OBJECTIVES: The primary objective of this study was to determine whether caregiving burden mediated the relationship between specific behavior disturbances and time to nursing home admission (NHA) for persons with dementia (i.e., Alzheimer disease or a related disorder). DESIGN: The study used secondary longitudinal data from the Medicare Alzheimer's Disease Demonstration, a Medicare-covered home care benefit and case management program for family caregivers of persons with dementia. Primary caregivers of persons with dementia were assessed via in-person and telephone interviews every 6 months over a 3-year period. SETTING: Dementia caregivers were recruited from eight catchment areas throughout the United States. PARTICIPANTS: The baseline sample included 5,831 dementia caregivers. Just more than 40% (43.9%; N = 2,556) of persons with dementia permanently entered a nursing home during the 3-year study period. MEASUREMENTS: Individual behavior problems were measured with the Memory and Behavior Problem Checklist. Caregiving burden was assessed with a short version of the Zarit Burden Inventory. Key covariates, including sociodemographic background, functional status, and service utilization, were also considered. RESULTS: Event history analyses revealed that time-varying measures of caregiver burden fully mediated the relationship between four behavioral disturbances (episodes of combativeness, property destruction, repetitive questions, and reliving the past) and NHA. CONCLUSIONS: The findings highlight the multifaceted, complex pathway to NHA for persons with dementia and their family caregivers. The results emphasize the need for comprehensive treatment approaches that incorporate the burden of caregivers and the behavioral/psychiatric symptoms of persons with dementia simultaneously.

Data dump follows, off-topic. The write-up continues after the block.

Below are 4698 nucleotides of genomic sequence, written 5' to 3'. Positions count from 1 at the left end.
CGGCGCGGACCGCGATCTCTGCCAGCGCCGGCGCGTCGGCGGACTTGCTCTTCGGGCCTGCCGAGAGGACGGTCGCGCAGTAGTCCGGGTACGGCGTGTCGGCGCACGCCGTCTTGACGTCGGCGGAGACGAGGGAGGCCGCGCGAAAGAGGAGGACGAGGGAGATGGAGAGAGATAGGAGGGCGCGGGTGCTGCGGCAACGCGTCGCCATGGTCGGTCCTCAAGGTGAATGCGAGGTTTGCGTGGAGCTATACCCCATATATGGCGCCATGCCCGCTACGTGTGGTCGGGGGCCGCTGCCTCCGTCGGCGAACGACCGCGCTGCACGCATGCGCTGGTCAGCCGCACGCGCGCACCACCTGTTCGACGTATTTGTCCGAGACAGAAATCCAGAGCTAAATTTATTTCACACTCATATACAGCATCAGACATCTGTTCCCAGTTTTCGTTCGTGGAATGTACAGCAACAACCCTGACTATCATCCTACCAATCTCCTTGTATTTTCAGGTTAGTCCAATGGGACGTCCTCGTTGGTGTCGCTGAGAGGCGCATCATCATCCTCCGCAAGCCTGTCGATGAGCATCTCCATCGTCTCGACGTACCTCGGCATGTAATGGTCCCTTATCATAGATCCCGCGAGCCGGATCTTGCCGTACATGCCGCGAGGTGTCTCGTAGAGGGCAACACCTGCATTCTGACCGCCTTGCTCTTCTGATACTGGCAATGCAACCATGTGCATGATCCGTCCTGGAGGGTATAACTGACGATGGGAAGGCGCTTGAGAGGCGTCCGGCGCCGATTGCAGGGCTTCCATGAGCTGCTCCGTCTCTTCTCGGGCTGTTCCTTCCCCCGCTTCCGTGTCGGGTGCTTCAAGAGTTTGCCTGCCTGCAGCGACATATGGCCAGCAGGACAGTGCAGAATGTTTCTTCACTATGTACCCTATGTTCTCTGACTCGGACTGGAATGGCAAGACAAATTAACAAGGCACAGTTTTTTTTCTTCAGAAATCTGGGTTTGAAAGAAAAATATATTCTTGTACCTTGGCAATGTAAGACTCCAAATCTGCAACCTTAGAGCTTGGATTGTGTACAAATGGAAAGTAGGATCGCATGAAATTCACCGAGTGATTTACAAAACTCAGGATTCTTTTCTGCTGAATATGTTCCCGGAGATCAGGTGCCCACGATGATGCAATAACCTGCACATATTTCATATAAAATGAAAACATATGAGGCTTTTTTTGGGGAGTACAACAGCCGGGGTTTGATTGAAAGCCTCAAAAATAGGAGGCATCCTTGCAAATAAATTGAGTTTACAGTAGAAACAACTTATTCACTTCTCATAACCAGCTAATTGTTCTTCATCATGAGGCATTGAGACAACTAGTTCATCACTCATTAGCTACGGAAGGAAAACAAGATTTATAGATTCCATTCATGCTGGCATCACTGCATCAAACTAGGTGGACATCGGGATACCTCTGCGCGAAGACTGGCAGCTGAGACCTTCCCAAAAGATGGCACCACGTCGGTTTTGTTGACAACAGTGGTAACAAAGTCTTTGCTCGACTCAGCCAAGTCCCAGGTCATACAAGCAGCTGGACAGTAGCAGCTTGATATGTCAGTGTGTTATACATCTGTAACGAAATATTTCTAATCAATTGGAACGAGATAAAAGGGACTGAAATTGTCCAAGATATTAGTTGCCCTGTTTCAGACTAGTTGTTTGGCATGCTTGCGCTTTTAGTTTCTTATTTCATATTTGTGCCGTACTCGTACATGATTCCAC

Bibliographical noteFunding Information:
This research was supported by a grant from the Eli Lilly Company to the School of Nursing, University of Minnesota (Total = $109,205; Dates: 28 May, 2009–30 April, 2010). This grant supported salary effort of Dr. Gaugler (principal investigator), Dr. Wall (coinvestigator), Dr. Kane (coinvestigator), and Mr. Menk (research assistant). Dr. Newcomer was consultant on this project. Dr. Sarsour, Dr. Johnston, and Dr. Schuh are the employees of the Global Health Outcomes Division of Eli Lilly and collaborated with the University of Minnesota research team in the conceptualization, interpretation, and dissemination of the findings reported in this article.